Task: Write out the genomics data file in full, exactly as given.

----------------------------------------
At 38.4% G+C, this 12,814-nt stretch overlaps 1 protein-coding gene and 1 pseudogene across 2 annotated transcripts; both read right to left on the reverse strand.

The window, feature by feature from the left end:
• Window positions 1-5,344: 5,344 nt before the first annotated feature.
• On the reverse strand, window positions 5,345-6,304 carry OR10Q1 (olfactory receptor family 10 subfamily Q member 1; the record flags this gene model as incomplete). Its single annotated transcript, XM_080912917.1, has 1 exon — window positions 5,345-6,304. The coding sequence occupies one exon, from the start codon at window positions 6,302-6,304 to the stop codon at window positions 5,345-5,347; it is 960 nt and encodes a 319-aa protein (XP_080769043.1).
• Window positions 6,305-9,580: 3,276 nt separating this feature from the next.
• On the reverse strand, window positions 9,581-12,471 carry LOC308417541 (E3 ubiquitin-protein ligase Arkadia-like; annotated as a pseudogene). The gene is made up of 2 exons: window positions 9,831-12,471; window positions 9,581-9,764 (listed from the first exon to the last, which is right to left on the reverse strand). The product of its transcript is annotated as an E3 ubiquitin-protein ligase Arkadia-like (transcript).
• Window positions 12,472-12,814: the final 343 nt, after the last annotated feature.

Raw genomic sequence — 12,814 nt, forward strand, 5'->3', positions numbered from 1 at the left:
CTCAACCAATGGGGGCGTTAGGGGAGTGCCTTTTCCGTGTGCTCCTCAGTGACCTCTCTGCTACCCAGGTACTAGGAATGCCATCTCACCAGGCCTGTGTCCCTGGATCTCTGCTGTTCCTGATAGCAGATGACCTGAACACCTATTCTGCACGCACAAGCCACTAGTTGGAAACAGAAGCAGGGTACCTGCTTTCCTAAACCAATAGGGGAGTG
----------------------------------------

At 38.4% G+C, this 12,814-nt stretch overlaps 1 protein-coding gene and 1 pseudogene across 2 annotated transcripts; both read right to left on the reverse strand.

The window, feature by feature from the left end:
• Window positions 1-5,344: 5,344 nt before the first annotated feature.
• On the reverse strand, window positions 5,345-6,304 carry OR10Q1 (olfactory receptor family 10 subfamily Q member 1; the record flags this gene model as incomplete). Its single annotated transcript, XM_080912917.1, has 1 exon — window positions 5,345-6,304. The coding sequence occupies one exon, from the start codon at window positions 6,302-6,304 to the stop codon at window positions 5,345-5,347; it is 960 nt and encodes a 319-aa protein (XP_080769043.1).
• Window positions 6,305-9,580: 3,276 nt separating this feature from the next.
• On the reverse strand, window positions 9,581-12,471 carry LOC308417541 (E3 ubiquitin-protein ligase Arkadia-like; annotated as a pseudogene). The gene is made up of 2 exons: window positions 9,831-12,471; window positions 9,581-9,764 (listed from the first exon to the last, which is right to left on the reverse strand). The product of its transcript is annotated as an E3 ubiquitin-protein ligase Arkadia-like (transcript).
• Window positions 12,472-12,814: the final 343 nt, after the last annotated feature.

Raw genomic sequence — 12,814 nt, forward strand, 5'->3', positions numbered from 1 at the left:
CTCAACCAATGGGGGCGTTAGGGGAGTGCCTTTTCCGTGTGCTCCTCAGTGACCTCTCTGCTACCCAGGTACTAGGAATGCCATCTCACCAGGCCTGTGTCCCTGGATCTCTGCTGTTCCTGATAGCAGATGACCTGAACACCTATTCTGCACGCACAAGCCACTAGTTGGAAACAGAAGCAGGGTACCTGCTTTCCTAAACCAATAGGGGAGTG